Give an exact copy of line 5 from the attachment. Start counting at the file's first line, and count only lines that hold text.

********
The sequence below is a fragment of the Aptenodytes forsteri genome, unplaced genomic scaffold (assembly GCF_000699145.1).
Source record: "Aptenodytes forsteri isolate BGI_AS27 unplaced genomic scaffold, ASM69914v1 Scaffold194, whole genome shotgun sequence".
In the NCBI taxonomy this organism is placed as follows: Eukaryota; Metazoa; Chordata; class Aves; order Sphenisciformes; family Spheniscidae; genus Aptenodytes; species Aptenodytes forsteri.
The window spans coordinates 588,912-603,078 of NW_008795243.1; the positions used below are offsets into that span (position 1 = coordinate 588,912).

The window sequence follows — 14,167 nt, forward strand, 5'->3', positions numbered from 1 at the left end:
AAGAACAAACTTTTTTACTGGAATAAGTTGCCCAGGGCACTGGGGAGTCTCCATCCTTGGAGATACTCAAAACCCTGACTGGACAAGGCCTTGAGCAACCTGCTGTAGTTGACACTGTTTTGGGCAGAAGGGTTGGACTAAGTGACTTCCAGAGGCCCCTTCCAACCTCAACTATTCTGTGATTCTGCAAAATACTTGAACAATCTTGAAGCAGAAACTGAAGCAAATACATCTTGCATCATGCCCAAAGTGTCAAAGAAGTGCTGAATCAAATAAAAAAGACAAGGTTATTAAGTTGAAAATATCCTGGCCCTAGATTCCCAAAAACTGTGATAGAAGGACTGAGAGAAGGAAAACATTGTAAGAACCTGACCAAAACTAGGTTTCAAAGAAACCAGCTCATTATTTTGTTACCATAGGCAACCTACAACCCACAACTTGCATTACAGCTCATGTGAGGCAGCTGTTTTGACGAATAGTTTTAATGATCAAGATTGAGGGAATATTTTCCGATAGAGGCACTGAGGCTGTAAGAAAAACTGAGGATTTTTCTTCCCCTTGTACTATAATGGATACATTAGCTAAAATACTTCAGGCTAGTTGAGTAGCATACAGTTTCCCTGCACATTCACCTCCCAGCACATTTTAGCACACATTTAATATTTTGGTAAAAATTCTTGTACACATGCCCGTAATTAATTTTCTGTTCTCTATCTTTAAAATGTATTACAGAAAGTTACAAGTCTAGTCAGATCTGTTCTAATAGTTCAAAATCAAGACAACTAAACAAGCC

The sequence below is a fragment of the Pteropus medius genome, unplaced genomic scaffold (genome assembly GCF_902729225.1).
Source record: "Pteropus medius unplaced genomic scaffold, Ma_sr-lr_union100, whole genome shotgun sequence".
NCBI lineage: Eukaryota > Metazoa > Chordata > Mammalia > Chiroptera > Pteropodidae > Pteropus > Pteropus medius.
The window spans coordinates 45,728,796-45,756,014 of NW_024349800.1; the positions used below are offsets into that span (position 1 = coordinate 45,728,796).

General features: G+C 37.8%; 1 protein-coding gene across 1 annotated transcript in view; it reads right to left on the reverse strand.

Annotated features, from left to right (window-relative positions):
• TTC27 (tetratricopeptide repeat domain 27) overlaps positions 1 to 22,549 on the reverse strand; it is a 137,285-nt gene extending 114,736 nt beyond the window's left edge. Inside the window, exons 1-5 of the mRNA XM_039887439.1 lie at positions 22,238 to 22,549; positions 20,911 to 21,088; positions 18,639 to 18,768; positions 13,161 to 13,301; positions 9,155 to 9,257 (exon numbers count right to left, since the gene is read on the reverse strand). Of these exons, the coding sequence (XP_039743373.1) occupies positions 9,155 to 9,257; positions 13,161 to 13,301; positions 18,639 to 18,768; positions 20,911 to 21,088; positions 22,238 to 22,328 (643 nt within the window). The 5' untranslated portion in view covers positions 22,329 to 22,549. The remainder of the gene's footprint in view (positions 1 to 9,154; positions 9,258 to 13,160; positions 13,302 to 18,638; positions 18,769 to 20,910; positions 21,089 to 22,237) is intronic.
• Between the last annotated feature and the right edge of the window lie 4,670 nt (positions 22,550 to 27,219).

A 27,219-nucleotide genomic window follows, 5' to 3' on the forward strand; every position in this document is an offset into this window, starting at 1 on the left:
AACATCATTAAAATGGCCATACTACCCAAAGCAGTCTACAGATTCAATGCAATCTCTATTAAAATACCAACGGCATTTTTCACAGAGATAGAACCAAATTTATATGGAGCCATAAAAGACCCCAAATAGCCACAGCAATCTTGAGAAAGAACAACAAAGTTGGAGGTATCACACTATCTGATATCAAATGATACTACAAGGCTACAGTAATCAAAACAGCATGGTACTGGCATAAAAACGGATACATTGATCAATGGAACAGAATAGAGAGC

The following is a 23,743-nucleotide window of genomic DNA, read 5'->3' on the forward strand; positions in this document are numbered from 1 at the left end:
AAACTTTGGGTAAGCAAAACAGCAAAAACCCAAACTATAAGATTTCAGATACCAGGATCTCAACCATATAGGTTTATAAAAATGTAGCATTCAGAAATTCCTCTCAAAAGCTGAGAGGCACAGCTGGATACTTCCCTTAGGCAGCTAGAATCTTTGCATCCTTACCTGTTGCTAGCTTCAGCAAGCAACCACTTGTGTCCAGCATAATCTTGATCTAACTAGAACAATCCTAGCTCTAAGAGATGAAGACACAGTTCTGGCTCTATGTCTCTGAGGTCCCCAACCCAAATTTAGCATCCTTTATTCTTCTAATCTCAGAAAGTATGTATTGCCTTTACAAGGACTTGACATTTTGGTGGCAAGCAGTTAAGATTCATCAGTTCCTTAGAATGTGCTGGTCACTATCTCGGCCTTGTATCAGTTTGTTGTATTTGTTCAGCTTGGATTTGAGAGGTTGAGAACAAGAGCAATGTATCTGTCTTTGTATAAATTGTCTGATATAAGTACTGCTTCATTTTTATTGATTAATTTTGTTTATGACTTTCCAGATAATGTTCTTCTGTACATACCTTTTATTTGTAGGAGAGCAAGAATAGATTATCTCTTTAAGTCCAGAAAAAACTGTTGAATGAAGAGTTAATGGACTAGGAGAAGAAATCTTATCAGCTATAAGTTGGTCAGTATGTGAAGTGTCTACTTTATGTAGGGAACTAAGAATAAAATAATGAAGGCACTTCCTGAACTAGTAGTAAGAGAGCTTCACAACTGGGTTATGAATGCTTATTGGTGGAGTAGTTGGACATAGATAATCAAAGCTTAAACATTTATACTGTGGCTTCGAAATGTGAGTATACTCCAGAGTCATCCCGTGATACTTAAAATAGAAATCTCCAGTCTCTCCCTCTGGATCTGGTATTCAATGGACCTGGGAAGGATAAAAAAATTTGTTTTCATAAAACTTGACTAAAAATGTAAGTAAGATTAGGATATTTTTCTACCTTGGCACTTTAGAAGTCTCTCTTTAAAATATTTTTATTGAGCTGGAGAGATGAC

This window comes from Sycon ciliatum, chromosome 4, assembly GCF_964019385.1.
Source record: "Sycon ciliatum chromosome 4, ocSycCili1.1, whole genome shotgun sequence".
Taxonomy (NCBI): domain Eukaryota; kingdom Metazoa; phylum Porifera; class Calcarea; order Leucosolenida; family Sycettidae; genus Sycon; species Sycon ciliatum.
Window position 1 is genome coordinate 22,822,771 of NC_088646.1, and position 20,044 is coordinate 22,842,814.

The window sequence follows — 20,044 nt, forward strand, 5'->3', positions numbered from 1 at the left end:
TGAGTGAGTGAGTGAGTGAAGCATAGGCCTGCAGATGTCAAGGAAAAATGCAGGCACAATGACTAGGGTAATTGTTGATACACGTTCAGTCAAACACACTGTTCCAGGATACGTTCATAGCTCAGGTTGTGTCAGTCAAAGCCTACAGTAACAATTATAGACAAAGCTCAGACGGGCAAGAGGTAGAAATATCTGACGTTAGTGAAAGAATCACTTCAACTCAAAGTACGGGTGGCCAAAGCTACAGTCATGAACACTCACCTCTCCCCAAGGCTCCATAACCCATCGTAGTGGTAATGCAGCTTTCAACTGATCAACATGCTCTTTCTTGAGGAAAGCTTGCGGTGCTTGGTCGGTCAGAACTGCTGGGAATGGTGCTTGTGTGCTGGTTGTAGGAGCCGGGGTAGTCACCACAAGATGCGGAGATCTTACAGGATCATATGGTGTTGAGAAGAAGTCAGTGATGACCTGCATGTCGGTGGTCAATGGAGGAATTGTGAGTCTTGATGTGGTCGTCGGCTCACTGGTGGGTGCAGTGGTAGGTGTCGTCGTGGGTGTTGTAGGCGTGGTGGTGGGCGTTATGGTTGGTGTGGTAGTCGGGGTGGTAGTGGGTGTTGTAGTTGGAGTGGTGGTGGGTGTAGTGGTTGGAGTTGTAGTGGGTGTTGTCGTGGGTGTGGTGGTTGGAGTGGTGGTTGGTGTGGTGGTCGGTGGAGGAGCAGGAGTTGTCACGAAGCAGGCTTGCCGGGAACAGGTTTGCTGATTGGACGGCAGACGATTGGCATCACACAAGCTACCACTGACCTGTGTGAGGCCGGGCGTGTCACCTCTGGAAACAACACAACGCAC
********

The window sequence follows — 14,167 nt, forward strand, 5'->3', positions numbered from 1 at the left end: